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Niagara Falls air base is ideally suited for handling Air Force’s new tanker

The Air Force should be rushing to make the Niagara Falls Air Reserve Station the home for its next generation of refueling aircraft. The stakes are high. Winning the assignment would help guarantee the existence of the base for years to come, protecting it from the vagaries of politics and threats from base closing commissions.

The Air Force is examining its Reserve units nationwide for an important mission especially suited to the Falls: playing host to the new KC-46A Pegasus tankers, jets that are used to refuel other aircraft in flight.

It is a job local base personnel could perform expertly and cost-efficiently. Some infrastructure for the mission is already in place, including equipment for storing and dispensing fuel and the necessary reinforced runway and ramp. It is in place because the 107th Airlift Wing of the Air National Guard used to fly a refueling mission with KC-135R aircraft. The 107th’s new mission is controlling MQ-9 Reaper drones. As drones become ever more important to the Air Force, that 21st century mission should protect the 107th from downsizing.

The Falls base is also home to the 914th Airlift Wing of the Air Force Reserve. Members of both units are well-trained, highly motivated and efficient. In addition, the Falls base’s strategic location along the border will make it ideal to be one of the three operating bases that will be needed for the KC-46A.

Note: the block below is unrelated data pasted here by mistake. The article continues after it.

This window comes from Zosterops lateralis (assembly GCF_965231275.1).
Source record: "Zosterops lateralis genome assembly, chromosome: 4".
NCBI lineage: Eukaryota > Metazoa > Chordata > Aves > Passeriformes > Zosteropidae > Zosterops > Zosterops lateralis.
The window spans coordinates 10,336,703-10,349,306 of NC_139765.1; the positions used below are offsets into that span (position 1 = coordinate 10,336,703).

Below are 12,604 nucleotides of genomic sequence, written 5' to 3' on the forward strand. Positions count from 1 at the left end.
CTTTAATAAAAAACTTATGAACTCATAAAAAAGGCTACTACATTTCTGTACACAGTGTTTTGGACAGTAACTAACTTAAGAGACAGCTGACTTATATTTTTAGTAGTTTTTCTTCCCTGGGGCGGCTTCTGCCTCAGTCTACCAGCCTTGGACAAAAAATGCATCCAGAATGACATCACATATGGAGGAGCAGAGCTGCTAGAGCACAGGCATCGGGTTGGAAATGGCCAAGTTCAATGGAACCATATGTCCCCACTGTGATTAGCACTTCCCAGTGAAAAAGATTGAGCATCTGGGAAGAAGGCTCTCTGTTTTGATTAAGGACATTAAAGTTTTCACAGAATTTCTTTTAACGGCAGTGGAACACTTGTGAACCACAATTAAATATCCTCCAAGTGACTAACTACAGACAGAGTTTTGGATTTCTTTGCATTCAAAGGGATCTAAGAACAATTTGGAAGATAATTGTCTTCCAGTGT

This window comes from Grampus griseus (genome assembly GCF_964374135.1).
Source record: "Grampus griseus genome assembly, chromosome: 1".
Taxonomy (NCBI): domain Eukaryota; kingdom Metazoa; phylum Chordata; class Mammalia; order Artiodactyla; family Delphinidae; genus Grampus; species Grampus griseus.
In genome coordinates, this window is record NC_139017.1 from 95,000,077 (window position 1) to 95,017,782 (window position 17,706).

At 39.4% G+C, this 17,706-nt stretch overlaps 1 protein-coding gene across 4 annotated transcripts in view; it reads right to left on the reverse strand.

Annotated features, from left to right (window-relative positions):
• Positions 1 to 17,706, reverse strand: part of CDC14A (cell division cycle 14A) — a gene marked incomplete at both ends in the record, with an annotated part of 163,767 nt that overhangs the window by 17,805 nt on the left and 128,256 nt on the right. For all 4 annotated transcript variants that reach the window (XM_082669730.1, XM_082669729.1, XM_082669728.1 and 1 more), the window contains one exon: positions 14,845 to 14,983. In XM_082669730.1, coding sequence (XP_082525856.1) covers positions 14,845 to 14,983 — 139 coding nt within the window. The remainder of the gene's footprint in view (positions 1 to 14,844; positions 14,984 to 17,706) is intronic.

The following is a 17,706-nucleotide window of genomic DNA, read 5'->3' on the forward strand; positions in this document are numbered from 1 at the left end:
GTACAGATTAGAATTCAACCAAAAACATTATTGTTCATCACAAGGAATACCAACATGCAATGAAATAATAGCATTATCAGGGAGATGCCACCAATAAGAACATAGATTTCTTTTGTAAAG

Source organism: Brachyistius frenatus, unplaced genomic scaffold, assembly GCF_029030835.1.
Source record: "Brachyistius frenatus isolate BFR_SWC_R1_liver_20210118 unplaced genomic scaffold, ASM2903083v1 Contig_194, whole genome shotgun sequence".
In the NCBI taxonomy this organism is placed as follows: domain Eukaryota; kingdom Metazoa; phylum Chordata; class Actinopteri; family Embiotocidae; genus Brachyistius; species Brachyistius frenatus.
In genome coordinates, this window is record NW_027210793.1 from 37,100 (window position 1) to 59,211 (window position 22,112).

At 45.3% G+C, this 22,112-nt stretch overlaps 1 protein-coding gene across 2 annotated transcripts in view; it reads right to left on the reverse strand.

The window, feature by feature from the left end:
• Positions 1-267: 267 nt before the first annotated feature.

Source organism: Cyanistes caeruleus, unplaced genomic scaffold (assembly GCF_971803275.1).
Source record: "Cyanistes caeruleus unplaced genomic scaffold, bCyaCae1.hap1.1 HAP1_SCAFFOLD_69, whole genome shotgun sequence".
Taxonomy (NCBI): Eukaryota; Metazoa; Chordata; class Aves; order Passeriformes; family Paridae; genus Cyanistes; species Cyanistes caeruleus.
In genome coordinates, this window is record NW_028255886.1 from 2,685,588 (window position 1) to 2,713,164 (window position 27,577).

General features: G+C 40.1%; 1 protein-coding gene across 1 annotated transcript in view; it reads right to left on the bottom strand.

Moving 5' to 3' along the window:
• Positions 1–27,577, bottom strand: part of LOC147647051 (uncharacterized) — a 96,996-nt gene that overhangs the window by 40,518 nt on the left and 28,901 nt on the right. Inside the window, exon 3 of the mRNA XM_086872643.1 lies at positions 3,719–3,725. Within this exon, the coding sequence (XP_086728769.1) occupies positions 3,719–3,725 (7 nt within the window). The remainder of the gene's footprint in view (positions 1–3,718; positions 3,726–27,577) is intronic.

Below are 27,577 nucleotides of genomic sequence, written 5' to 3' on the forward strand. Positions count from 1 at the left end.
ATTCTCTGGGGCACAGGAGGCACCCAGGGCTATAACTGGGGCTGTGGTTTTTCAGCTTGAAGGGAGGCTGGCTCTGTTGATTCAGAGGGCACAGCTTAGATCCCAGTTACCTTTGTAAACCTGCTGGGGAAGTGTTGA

The Air Force has already selected the active-duty and Air Guard bases. The Falls base is one of 18 stations under consideration as the Reserve host. The 18 will be whittled down to five for the next round of the competition.

In addition to its first-rate personnel, infrastructure and location, the Falls has one more factor in its favor: the bipartisan support of the Western New York congressional delegation.

Sens. Charles E. Schumer and Kirsten E. Gillibrand, both D-N.Y., along with Reps. Chris Collins, R-Clarence, and Brian Higgins, D-N.Y., have sent a letter to the Air Force chief of staff and the chief of the Air Force Reserve detailing the advantages of the Niagara Falls station. They pointed out that the Air Force will have to spend $150 million to convert Pease into a tanker base, far more than would have to be spent at Niagara Falls.

The base, with its hundreds of jobs, is a key piece of the local economy. Getting a new mission for its reservists is more critical than ever in light of constant concern over a possible new round of base closure recommendations.

By almost any measure, Niagara Falls is a good fit for the new tankers.